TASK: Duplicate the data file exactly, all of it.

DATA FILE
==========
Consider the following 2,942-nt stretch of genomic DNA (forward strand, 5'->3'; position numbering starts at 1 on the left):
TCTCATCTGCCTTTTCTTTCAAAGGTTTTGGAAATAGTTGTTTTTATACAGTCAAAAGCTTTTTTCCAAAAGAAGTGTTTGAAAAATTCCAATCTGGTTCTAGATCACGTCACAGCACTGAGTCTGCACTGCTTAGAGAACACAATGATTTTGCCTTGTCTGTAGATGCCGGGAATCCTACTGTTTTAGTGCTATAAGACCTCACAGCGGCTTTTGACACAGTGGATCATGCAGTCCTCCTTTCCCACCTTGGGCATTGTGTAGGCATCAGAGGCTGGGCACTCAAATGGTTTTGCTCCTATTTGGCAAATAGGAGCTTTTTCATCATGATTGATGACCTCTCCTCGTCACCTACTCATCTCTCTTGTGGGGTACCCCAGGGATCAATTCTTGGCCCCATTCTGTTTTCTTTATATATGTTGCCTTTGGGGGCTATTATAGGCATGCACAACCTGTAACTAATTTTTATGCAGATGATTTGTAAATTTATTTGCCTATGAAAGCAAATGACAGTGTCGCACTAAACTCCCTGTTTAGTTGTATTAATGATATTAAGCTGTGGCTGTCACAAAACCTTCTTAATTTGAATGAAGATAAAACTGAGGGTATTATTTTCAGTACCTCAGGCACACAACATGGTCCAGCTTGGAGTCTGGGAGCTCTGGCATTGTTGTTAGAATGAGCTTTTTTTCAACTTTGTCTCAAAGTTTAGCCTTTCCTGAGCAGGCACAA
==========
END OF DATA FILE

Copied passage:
Consider the following 2,942-nt stretch of genomic DNA (forward strand, 5'->3'; position numbering starts at 1 on the left):
TCTCATCTGCCTTTTCTTTCAAAGGTTTTGGAAATAGTTGTTTTTATACAGTCAAAAGCTTTTTTCCAAAAGAAGTGTTTGAAAAATTCCAATCTGGTTCTAGATCACGTCACAGCACTGAGTCTGCACTGCTTAGAGAACACAATGATTTTGCCTTGTCTGTAGATGCCGGGAATCCTACTGTTTTAGTGCTATAAGACCTCACAGCGGCTTTTGACACAGTGGATCATGCAGTCCTCCTTTCCCACCTTGGGCATTGTGTAGGCATCAGAGGCTGGGCACTCAAATGGTTTTGCTCCTATTTGGCAAATAGGAGCTTTTTCATCATGATTGATGACCTCTCCTCGTCACCTACTCATCTCTCTTGTGGGGTACCCCAGGGATCAATTCTTGGCCCCATTCTGTTTTCTTTATATATGTTGCCTTTGGGGGCTATTATAGGCATGCACAACCTGTAACTAATTTTTATGCAGATGATTTGTAAATTTATTTGCCTATGAAAGCAAATGACAGTGTCGCACTAAACTCCCTGTTTAGTTGTATTAATGATATTAAGCTGTGGCTGTCACAAAACCTTCTTAATTTGAATGAAGATAAAACTGAGGGTATTATTTTCAGTACCTCAGGCACACAACATGGTCCAGCTTGGAGTCTGGGAGCTCTGGCATTGTTGTTAGAATGAGCTTTTTTTCAACTTTGTCTCAAAGTTTAGCCTTTCCTGAGCAGGCACAA